"I was thrifting one day when I got an email saying that Rihanna had personally requested that I be in the Savage x Fenty show. I screamed! Then I checked the casting company because it was unreal to me. Soon after that, they wanted me to fly to a precasting, but a hurricane struck Miami and there weren't any flights to New York. I cried and absolutely lost my mind because I wanted it so much. I thought, 'Well, it's over.' But a week before the show, the team told me I had to go to New York the next day for a fitting and rehearsal and everything.
"I want to see more opportunities for bigger fat people who are Black and dark-skinned and don't necessarily have perfect skin."
I made it to New York, and every single day I'd wake up, go to a fitting, and then rehearsal. Even then, I was still thinking, 'Well, tomorrow they're going to tell you you're not in the show anymore.' By that point in my life, I had really lost hope that anyone would give me a chance. Even though a lot of brands claim inclusivity and diversity, they kind of stop at a specific body shape for fat people and a specific size, too. I thought I just wasn't good enough to be a model. Plus, I've had acne since I was 13, and so my acne scars and hyperpigmentation also made me self-sabotage my pursuit of modeling. But then this happened. It still gives me chills.
Honestly, I think I was disassociating throughout the whole show. I don't think I was in my body because I didn't know how to feel. I didn't know what to think. I was in a show with great people, people I admire. I met my heroes, like Paloma Elsesser. Watching the whole production from beginning to end and being involved and being seen . . . it was just incredible. I want to see more opportunities for bigger fat people who are Black and dark-skinned and don't necessarily have perfect skin. I want to see more of us in high fashion. This experience convinced me that a modeling career is possible, and what a way to start!"
On Embracing Her Chipped Tooth
"When I was 9 years old, I banged my head — it wasn't that painful, but I chipped a tooth. I got it repaired. It happened again accidentally when I was about 15, and I got it repaired again. Then when I was 26, I was just eating chicken and it happened again, but that time I couldn't get it fixed because it was expensive and I did not have dental insurance. It was very hard because I was functioning as an adult. I had to go to work. People were seeing me in public. And so I changed how I smiled, how I spoke; I changed everything. I was very much in control of my facial muscles at all times. Then, at some point last year, I decided, you know what? I don't care! It's not that serious. It's not important. I also realized that nobody cared that my tooth was chipped. A lot of times people don't even notice until I pointed it out, so that enabled me to stop caring myself.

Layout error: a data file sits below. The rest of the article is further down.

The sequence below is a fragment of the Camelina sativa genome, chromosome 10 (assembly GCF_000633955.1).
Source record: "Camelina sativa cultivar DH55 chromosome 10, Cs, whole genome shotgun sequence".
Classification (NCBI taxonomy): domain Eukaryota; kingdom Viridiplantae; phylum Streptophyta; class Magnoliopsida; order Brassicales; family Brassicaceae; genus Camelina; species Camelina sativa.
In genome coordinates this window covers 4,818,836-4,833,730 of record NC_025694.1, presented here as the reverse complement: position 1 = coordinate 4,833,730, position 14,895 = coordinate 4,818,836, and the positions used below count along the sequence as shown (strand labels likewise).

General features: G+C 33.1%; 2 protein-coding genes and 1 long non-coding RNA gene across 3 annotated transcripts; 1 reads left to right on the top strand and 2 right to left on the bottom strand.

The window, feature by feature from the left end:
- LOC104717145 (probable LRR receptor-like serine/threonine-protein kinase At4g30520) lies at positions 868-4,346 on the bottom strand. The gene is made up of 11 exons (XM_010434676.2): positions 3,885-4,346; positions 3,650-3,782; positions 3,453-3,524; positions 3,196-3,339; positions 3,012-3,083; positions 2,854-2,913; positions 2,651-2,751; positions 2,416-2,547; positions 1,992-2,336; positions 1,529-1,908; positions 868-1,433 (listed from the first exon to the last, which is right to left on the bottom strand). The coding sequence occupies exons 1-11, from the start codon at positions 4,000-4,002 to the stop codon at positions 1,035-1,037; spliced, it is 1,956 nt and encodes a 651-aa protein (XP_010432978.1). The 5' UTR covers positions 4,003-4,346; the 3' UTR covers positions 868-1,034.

But when you are a public figure on the internet, people expect perfection, so I was still pretty afraid to show my tooth in that space. It stressed me out — like if I had a sponsorship and the brand wanted me to speak on video, I would figure out a way to do so without showing my top teeth because I did not want that to show. I also wanted to pursue modeling, and my chipped tooth inhibited me from putting myself out there more. I would pass up opportunities because I thought, 'Well, they're going to reject me anyway.' I wouldn't even allow myself the chance to get rejected for a gig because in my head I was rejecting myself. My chipped tooth was the last thing that I had to get past. So last year, I posted a photo to basically expose myself, and people took it very well. Some even reached out to me, thanking me for being vulnerable and transparent, because they also had a chipped tooth and felt seen. And then I went on to be chosen by Rihanna. So there's that."
On Being Soft and Vulnerable
"Growing up, I wasn't encouraged to acknowledge my feelings or embrace vulnerability or self-love. I just started doing it now in my 20s. I was always there to support people and friends, people, but I did not allow myself to be soft or to let other people see how soft I really was. To me, being soft made you weak, so there was always some kind of shield or armor around me. I encourage people to be soft, to be compassionate with yourself, and to allow yourself to feel whatever it is you're feeling in the moment. Emotions are not weakness. Feelings are not weakness. We are meant to feel. We're people. I am always evolving. And even though I have a moderate amount of followers on Instagram, it's still my safe space to evolve and transform, and that's not ever going to change. I tried to please people, and that did not work. But I'm constantly evolving, and I can't wait to see my final transformation."